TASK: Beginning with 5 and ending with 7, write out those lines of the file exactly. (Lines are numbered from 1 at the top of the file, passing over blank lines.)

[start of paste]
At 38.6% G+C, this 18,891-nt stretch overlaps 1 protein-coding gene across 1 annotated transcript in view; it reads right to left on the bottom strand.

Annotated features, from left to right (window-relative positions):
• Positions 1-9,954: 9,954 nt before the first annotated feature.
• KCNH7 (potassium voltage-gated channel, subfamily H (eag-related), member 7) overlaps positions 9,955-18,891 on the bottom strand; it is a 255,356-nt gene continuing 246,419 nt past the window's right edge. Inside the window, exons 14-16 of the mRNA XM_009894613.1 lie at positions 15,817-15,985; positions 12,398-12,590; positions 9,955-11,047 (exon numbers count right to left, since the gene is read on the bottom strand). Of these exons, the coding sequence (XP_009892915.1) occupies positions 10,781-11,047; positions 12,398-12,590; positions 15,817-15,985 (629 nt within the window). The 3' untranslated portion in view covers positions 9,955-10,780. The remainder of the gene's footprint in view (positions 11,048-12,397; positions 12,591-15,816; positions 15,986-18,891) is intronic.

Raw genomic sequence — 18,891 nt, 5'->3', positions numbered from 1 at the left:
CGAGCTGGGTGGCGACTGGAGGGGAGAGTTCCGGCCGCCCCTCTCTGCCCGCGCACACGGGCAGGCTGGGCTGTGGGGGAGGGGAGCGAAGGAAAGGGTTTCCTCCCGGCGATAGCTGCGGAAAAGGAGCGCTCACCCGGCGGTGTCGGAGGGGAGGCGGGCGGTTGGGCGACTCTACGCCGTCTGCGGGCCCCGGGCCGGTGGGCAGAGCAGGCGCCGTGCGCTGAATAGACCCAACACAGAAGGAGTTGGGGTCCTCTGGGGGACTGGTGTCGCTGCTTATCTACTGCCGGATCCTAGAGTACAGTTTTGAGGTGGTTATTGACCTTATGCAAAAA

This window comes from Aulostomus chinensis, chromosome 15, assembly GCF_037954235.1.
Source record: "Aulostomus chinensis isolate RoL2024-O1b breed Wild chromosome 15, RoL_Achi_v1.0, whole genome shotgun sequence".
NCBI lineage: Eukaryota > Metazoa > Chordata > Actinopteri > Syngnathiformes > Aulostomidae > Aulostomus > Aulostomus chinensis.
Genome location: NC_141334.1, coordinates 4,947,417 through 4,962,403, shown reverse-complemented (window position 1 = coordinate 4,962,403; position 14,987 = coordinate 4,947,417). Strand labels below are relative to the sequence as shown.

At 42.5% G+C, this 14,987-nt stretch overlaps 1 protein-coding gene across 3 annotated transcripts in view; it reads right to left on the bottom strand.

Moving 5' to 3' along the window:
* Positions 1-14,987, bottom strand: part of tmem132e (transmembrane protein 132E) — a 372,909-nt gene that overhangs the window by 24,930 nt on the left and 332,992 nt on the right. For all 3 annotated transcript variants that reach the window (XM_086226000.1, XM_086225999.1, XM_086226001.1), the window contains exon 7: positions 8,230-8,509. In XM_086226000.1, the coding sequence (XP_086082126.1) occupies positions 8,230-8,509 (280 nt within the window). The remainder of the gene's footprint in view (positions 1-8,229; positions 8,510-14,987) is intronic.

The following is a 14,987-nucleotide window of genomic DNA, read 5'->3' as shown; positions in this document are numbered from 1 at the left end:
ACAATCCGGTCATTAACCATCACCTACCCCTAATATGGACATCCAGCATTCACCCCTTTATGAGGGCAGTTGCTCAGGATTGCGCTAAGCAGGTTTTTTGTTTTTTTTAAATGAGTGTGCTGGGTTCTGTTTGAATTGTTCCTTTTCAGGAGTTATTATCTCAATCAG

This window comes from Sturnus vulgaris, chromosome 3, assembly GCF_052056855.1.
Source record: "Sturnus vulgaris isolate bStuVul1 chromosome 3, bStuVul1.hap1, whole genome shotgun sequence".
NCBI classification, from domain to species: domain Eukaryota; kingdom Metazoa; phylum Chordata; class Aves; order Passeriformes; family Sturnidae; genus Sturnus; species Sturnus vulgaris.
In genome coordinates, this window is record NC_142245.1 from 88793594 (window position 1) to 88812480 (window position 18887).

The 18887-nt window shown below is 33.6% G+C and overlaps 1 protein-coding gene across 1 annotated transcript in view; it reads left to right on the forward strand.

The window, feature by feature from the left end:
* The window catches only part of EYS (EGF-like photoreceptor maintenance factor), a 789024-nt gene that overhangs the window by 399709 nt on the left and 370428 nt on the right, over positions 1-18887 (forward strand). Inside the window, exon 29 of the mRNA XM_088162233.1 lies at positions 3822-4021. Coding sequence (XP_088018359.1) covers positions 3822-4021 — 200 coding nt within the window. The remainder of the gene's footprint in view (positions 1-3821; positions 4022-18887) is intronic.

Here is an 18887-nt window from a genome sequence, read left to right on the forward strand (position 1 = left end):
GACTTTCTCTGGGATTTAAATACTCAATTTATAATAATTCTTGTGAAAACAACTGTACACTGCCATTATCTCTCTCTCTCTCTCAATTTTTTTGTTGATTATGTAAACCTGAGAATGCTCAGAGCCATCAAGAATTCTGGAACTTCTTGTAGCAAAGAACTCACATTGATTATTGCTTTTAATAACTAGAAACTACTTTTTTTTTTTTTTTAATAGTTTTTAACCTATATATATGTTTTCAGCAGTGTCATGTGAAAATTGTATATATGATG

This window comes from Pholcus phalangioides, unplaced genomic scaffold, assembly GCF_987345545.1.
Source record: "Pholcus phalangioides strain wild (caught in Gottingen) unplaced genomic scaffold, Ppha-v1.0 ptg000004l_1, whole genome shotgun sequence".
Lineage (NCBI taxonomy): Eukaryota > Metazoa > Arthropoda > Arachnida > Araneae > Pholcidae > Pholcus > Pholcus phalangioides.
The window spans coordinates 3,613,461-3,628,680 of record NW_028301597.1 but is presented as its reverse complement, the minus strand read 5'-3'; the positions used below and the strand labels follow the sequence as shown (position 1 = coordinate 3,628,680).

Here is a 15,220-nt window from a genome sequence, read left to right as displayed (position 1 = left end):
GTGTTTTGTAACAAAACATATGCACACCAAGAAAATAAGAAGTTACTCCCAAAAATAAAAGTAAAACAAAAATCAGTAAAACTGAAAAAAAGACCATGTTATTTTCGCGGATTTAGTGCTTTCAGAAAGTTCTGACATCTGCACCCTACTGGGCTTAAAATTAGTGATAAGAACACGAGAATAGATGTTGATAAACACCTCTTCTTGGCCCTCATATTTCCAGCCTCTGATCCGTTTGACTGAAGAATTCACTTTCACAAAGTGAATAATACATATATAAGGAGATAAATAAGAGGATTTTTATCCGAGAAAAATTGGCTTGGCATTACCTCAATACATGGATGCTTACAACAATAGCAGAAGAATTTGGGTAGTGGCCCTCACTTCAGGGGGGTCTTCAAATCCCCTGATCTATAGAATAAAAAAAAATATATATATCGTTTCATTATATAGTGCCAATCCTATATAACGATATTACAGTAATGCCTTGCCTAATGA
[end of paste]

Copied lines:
Raw genomic sequence — 18,891 nt, 5'->3', positions numbered from 1 at the left:
CGAGCTGGGTGGCGACTGGAGGGGAGAGTTCCGGCCGCCCCTCTCTGCCCGCGCACACGGGCAGGCTGGGCTGTGGGGGAGGGGAGCGAAGGAAAGGGTTTCCTCCCGGCGATAGCTGCGGAAAAGGAGCGCTCACCCGGCGGTGTCGGAGGGGAGGCGGGCGGTTGGGCGACTCTACGCCGTCTGCGGGCCCCGGGCCGGTGGGCAGAGCAGGCGCCGTGCGCTGAATAGACCCAACACAGAAGGAGTTGGGGTCCTCTGGGGGACTGGTGTCGCTGCTTATCTACTGCCGGATCCTAGAGTACAGTTTTGAGGTGGTTATTGACCTTATGCAAAAA

This window comes from Aulostomus chinensis, chromosome 15, assembly GCF_037954235.1.